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High Altitude cookie question...8250

MinkeyMonkey Dec 24, 2011 01:24 PM

Hi. We are above 8000 feet and I usually stick to the recommendations for altitude adjustments at 7000 feet. Cookies never turn out right (flat, oily, weird) unless I adjust.

I have a recipe that calls for 1/8 teaspoon baking powder. No baking soda is listed.

Since I usually reduce baking powder/soda each by 1/4 to 1/2 teaspoon, should I just leave out the baking powder?

It is such a small amount but I don't want to muck up my recipe. We have been eating super-healthy for a couple years so I haven't baked in a long time. Kind of out of practice!

If it helps, here is the recipe:

1/2 C butter
1 C flour
3/4 sugar
1 egg
1 tsp vanilla
1/8 teaspoon baking powder

Thank you for your ideas!!
Jennifer

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  1. MinkeyMonkey RE: MinkeyMonkey Dec 25, 2011 11:53 AM

    I solved it myself.

    For anyone who searches in future:

    I just left out the baking powder and they turned out wonderful!

    6 Replies
    1. re: MinkeyMonkey
      paulj RE: MinkeyMonkey Dec 25, 2011 01:04 PM

      It is likely that the 1/8 tsp doesn't do much even at sea level. For cake and muffins, the usual ratio is 1 tsp/cup of flour. Many cookie recipes don't have any.

      1. re: paulj
        MinkeyMonkey RE: paulj Dec 25, 2011 01:09 PM

        Thanks!

        If we have a recipe that calls for a larger amount of baking powder, it is horrendously bitter if we don't cut out at least half of what it calls for. I assumed it wouldn't matter and I'm glad it didn't both taste and consistency wise.

        It is nice to hear confirmation too.

        1. re: MinkeyMonkey
          paulj RE: MinkeyMonkey Dec 25, 2011 01:15 PM

          I thought the reason for reducing baking powder at altitude was to reduce the lift - lower air pressure reducing the amount of CO2 needed to produce the desire texture. Though I've read that it is actually steam that does most of the lifting; the CO2 provides the evenly distributed seed bubbles. Altitude also affects the rate at which steam is produced (lower boiling point), and produces more evaporation.

          I can't think of why you would get a bitter taste if you don't reduce the baking powder. I wonder if the brand of baking powder matters (double/single acting, aluminum or no aluminum etc).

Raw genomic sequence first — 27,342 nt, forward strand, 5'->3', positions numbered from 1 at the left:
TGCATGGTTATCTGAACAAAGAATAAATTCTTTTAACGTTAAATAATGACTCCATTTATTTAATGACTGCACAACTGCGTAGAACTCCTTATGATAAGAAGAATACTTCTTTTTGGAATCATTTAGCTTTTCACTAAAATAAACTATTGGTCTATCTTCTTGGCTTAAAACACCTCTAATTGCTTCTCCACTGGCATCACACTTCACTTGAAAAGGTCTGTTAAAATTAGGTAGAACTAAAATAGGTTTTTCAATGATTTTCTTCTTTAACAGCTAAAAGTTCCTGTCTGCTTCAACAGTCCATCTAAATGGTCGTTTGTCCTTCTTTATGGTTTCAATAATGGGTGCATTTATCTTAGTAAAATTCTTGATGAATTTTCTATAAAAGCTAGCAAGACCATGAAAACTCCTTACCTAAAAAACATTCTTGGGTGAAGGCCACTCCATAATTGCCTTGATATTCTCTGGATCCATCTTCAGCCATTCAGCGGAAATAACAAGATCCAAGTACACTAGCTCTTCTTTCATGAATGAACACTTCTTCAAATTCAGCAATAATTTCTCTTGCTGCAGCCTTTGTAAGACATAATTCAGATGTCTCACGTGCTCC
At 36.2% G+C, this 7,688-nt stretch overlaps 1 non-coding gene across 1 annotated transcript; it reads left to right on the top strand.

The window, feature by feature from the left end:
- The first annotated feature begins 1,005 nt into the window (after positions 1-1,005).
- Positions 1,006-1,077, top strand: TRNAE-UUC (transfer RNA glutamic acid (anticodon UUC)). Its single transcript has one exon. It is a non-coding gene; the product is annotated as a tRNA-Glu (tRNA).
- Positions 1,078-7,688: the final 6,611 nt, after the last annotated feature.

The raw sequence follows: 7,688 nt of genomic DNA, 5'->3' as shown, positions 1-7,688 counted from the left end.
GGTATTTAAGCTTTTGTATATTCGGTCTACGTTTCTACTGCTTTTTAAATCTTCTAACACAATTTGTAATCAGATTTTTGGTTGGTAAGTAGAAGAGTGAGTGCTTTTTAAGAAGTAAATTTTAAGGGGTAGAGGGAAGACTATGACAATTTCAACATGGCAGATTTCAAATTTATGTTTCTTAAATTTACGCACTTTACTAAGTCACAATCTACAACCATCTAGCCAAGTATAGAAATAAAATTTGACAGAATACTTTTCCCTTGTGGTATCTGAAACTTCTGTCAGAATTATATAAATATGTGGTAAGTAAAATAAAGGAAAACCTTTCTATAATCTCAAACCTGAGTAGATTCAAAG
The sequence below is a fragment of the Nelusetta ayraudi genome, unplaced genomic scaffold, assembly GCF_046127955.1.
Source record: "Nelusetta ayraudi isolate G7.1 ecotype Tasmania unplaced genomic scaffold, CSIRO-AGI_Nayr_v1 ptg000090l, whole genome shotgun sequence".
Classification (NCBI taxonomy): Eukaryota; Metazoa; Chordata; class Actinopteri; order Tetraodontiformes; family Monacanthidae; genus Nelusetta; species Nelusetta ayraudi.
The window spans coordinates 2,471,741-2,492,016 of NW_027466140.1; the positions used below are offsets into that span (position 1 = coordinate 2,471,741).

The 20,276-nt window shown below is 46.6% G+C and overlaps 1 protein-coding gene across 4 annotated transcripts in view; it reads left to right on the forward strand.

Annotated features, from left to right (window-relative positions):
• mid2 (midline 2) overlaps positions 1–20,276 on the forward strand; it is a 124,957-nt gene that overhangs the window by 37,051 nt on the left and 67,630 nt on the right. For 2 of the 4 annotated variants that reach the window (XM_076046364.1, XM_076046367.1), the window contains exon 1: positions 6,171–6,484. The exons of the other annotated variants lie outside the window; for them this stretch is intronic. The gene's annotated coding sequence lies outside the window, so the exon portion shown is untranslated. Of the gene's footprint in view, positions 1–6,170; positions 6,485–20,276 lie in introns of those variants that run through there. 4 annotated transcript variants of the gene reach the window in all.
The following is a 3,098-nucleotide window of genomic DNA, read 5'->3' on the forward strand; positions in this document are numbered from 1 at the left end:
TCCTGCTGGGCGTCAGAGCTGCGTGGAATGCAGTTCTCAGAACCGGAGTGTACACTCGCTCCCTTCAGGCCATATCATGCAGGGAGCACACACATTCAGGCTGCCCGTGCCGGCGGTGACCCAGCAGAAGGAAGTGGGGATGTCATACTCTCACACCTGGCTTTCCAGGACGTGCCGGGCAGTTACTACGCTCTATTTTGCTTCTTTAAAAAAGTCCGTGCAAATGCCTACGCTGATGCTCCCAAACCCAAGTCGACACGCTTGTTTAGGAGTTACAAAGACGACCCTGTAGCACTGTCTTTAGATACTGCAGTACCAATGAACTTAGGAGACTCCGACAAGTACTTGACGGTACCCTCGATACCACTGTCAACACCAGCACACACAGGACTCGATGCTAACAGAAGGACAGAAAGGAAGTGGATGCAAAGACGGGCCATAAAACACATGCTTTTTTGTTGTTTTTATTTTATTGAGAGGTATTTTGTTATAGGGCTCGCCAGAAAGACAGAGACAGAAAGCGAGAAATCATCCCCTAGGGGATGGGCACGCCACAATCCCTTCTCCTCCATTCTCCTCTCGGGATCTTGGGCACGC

1. re: paulj
            MinkeyMonkey RE: paulj Dec 25, 2011 01:23 PM

            Hmm, neither can I, it just always seems to relate to the baking powder. Has happened with more than one container so I don't think it had gone off.

            I'm not really sure how all that works. But, we usually add a touch more water which does help with the lift.

            We don't adjust the fat but the fat seems too much if we don't add extra flour.

            Really, it gets kind of complicated sometimes!

            Still, cookies so great, all gone...

            J.

            1. re: MinkeyMonkey
              paulj RE: MinkeyMonkey Dec 25, 2011 01:28 PM

              A possibly useful site - cooking at 9000 ft
              http://harecipes.wordpress.com/high-a...

              1. re: paulj
                MinkeyMonkey RE: paulj Dec 25, 2011 07:01 PM

                Thank you!!!!! + ten more exclamation points...Wow, I've got to cut back on the punctuation.

                I checked out a couple recipes and it looks like good stuff. I'm surprised I've never come across this site as we've been up here for over five years now. I usually check out Susan Purdy's Pie in the Sky from the library. Plus, she answers my emails with my dramatic questions about muffin-height and other life or death questions.

                9000 is perfect for us. Recipes for 10,000 would be a bit much and might not turn out perfect, at least for cookies, breads and muffins.

                Thanks for sharing.

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